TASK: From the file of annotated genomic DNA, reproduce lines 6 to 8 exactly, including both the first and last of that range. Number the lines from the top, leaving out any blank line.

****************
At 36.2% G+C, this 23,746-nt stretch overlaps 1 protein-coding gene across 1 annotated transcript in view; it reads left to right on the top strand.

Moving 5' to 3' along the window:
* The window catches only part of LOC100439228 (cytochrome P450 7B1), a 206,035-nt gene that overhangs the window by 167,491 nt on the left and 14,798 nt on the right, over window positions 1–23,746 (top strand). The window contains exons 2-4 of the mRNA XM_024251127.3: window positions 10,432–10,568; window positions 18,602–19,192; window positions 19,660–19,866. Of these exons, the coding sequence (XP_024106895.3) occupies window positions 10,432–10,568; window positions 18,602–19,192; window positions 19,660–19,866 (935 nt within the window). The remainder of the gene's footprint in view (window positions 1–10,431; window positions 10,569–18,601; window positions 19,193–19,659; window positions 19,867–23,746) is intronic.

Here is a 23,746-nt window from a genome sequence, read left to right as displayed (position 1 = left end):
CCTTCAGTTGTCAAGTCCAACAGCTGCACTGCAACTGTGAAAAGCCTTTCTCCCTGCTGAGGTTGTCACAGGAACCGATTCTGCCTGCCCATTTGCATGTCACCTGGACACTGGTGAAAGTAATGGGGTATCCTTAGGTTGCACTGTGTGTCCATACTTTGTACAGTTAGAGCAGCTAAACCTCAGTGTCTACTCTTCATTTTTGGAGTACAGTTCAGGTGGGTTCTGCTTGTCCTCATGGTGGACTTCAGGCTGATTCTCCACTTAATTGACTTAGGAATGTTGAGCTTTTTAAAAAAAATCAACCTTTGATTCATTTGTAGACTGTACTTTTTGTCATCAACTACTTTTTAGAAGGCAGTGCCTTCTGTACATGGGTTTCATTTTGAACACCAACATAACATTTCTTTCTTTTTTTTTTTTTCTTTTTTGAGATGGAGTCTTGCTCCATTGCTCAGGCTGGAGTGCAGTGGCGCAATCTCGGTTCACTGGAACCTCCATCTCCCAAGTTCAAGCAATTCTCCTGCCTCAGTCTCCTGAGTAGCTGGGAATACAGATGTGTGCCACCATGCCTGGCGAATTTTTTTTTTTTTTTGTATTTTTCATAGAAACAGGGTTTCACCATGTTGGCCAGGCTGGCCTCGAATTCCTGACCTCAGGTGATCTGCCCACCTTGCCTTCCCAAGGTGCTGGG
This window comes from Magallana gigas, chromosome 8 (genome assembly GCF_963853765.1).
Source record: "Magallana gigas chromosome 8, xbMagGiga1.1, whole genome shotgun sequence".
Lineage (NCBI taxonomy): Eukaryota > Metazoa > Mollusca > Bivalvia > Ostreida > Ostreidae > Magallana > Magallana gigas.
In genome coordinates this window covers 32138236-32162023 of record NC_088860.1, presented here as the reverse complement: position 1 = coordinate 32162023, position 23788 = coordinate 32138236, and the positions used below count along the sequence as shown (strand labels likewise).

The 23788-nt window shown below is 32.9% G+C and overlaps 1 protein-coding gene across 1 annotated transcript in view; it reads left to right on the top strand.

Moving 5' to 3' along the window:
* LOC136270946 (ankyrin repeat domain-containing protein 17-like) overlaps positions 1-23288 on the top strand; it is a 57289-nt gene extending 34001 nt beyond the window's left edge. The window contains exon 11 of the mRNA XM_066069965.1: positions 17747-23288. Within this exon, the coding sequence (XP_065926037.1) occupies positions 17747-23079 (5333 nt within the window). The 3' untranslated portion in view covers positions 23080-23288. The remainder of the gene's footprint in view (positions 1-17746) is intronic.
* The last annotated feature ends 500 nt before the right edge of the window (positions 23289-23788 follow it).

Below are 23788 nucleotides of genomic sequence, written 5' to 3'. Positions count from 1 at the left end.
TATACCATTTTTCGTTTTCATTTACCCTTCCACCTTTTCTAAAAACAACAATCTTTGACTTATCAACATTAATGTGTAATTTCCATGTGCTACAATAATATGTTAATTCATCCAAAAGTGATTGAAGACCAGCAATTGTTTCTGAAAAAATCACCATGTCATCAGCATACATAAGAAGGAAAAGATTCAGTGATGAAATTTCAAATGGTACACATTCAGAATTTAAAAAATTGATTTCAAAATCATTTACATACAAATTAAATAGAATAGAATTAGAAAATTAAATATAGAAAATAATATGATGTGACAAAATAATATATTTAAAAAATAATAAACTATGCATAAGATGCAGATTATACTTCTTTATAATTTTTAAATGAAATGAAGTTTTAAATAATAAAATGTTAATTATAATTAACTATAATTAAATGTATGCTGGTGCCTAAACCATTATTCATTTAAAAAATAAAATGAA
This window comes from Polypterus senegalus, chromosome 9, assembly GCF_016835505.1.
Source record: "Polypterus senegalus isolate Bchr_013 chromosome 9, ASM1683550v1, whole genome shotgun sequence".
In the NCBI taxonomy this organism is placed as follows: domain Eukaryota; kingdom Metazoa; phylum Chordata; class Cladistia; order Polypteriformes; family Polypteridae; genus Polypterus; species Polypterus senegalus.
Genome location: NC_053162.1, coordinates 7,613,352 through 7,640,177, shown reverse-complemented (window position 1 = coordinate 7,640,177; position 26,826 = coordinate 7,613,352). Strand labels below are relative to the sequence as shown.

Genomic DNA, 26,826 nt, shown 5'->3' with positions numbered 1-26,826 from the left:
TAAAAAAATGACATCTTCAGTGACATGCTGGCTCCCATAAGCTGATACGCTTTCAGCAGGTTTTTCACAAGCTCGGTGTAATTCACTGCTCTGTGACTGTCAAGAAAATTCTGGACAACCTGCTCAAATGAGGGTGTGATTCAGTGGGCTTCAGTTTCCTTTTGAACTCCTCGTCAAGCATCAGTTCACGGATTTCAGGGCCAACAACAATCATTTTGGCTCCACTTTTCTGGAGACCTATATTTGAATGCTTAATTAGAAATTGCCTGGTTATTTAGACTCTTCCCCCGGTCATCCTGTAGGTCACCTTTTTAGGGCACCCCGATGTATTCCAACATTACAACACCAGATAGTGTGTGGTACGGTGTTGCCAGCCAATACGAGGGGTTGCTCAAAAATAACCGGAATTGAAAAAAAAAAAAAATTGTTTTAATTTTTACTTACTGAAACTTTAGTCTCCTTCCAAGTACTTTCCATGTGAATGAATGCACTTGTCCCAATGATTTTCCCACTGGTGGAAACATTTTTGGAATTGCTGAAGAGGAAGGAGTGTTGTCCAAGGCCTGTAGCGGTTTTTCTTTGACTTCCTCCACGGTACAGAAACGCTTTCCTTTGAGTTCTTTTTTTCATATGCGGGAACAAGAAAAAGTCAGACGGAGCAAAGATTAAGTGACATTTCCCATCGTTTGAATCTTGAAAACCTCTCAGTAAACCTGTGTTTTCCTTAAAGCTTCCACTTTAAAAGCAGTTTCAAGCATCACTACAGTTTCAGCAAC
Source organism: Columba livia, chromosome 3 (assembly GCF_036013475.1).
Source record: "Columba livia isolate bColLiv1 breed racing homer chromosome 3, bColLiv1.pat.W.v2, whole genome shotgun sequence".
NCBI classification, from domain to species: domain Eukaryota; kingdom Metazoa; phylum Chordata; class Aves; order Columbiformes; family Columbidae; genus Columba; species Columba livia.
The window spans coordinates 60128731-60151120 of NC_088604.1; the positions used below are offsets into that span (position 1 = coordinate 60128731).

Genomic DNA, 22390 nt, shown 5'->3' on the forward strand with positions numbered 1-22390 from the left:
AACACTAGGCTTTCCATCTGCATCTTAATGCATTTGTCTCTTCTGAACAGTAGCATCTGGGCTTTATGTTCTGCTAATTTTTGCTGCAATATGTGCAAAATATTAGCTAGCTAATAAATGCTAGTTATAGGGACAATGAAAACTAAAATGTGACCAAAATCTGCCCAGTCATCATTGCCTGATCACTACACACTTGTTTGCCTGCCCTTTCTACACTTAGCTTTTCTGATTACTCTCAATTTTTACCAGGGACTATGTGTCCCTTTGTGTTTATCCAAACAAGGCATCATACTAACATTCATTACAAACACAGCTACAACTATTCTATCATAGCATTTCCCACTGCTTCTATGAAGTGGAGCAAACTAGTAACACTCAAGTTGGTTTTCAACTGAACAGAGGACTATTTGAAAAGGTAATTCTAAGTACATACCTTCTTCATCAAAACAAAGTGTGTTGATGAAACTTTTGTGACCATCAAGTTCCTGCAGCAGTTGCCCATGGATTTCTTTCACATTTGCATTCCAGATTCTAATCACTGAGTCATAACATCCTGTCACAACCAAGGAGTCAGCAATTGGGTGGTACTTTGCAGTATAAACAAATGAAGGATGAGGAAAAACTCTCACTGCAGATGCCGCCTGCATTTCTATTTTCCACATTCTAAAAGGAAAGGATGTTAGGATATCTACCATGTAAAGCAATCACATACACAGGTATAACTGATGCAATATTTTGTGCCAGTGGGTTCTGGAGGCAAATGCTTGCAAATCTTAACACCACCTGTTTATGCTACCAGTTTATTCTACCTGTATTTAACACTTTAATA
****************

This window comes from Magallana gigas, chromosome 8 (genome assembly GCF_963853765.1).
Source record: "Magallana gigas chromosome 8, xbMagGiga1.1, whole genome shotgun sequence".
Lineage (NCBI taxonomy): Eukaryota > Metazoa > Mollusca > Bivalvia > Ostreida > Ostreidae > Magallana > Magallana gigas.